|Re: Israel clears out its embassy in Egypt 6 months after attack, flies staff and equipment out (923123)|
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Re: Israel clears out its embassy in Egypt 6 months after attack, flies staff and equipment out
Posted by WMATAGMOAGH on Sat Mar 24 17:20:24 2012, in response to Re: Israel clears out its embassy in Egypt 6 months after attack, flies staff and equipment out, posted by ClearAspect on Fri Mar 23 10:58:55 2012.So you're saying that Egypt would attack, and risk a provocation that could potentially destroy their military and damage infrastructure which would further plunge their already weakened economy even further?
It isn't out of the realm of possibility. You realize Assad organized a group of people to breach the Syrian-Israeli border in an attempt to divert attention from the atrocities his regime continues to carry out?
But I like the fact that you support Oppressive Regiems then as long as their Pro-Israel, makes me realize you've forgotten your history... when jews were oppressed. The last thing anyone from israel would want is to see a people oppressed. But I guess you want to sleep soundly at night secure than have the moral high ground you think you have.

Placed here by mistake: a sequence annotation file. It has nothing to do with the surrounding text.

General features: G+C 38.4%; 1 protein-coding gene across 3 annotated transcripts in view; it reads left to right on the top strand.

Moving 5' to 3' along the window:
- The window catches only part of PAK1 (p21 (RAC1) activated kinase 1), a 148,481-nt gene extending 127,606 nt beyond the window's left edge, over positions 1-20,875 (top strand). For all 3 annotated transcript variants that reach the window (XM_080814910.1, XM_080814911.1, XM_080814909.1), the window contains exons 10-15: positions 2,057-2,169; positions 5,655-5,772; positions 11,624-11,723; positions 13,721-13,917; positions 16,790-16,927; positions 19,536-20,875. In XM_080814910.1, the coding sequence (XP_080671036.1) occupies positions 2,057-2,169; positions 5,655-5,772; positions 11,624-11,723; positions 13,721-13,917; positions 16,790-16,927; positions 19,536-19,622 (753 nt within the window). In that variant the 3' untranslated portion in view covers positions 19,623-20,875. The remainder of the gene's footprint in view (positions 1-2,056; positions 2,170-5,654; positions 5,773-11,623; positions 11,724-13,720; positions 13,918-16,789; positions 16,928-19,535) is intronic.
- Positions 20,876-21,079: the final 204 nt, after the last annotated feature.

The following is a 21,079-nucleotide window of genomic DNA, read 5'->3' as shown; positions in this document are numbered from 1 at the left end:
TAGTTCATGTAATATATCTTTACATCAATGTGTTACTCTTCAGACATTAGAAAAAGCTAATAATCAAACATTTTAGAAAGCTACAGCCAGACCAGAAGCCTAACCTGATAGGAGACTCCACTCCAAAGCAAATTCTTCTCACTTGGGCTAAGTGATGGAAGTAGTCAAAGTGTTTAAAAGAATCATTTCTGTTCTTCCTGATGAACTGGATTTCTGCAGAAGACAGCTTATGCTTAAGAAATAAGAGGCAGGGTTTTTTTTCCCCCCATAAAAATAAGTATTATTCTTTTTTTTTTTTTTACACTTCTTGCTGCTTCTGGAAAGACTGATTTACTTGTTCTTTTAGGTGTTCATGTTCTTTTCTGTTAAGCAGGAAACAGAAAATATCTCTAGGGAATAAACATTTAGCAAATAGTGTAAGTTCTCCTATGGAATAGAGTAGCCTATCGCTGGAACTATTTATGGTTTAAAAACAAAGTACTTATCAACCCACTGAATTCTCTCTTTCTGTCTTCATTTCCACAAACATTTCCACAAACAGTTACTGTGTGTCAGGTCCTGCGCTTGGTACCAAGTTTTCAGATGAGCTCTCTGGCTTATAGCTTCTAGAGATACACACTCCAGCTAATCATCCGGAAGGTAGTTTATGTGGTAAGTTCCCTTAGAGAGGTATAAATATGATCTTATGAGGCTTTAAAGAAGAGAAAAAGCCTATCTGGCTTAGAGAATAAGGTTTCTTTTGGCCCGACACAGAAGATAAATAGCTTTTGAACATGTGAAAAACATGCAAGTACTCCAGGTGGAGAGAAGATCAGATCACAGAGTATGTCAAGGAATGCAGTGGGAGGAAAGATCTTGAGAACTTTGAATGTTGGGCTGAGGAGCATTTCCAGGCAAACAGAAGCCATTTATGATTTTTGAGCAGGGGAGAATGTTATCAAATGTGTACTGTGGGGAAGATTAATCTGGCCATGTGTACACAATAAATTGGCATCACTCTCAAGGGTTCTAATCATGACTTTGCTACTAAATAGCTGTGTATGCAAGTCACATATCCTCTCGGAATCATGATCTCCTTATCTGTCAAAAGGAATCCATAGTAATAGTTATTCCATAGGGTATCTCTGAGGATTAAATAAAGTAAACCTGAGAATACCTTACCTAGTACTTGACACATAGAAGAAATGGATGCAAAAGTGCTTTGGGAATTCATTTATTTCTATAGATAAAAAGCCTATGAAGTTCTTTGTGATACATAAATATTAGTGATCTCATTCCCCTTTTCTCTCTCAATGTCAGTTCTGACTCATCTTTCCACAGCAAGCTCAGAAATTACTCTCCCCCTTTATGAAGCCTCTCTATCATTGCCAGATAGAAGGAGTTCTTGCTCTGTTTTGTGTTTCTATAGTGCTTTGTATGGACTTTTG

Please find the post(s) where I maintain that position. I think I've been pretty consistent since the revolution happened in terms of where I stand, but since you seem to be unable to understand where that is, I'll try to explain it to you again. Obviously the Egyptian people were oppressed by Mubarak, but who is to say the next leader who comes along is going to be better, even if that person or group is elected democratically? The Egyptian people certainly have a right to choose their own leadership, but in case you forgot, the army and Muslim Brotherhood both said they had no interest in ruling the country, but that is no longer the case, and the army in particular doesn't seem so interested in executing the electoral process. That wouldn't be a very successful revolution, would it? The jury ought to remain out on whether the Egyptian Revolution was a good thing for the Egyptian people, the rest of the Middle East, and the US's own policy interests. Let's wait and see what happens first before passing judgment on the situation. And this doesn't only go for Egypt, but also matters such as the Iraq war and the entire Bush and Obama presidencies. It is just way too early to tell.
As for my perspective as someone living in Israel, the Israeli government wanted Mubarak to stay around because he was a known quantity, the same way it also wouldn't mind if Assad stayed in Syria. The next leader might be better for Israel's interests, but could also be worse. As I said, the Egyptians ought not to be oppressed by their government and have a right to choose their own leadership. But I'm not exactly in favor of a situation that could lead to a war on Israel's southern front, and the situation I described isn't paranoid, it is the truth.
Get it now? All I'm saying is be careful what you wish for...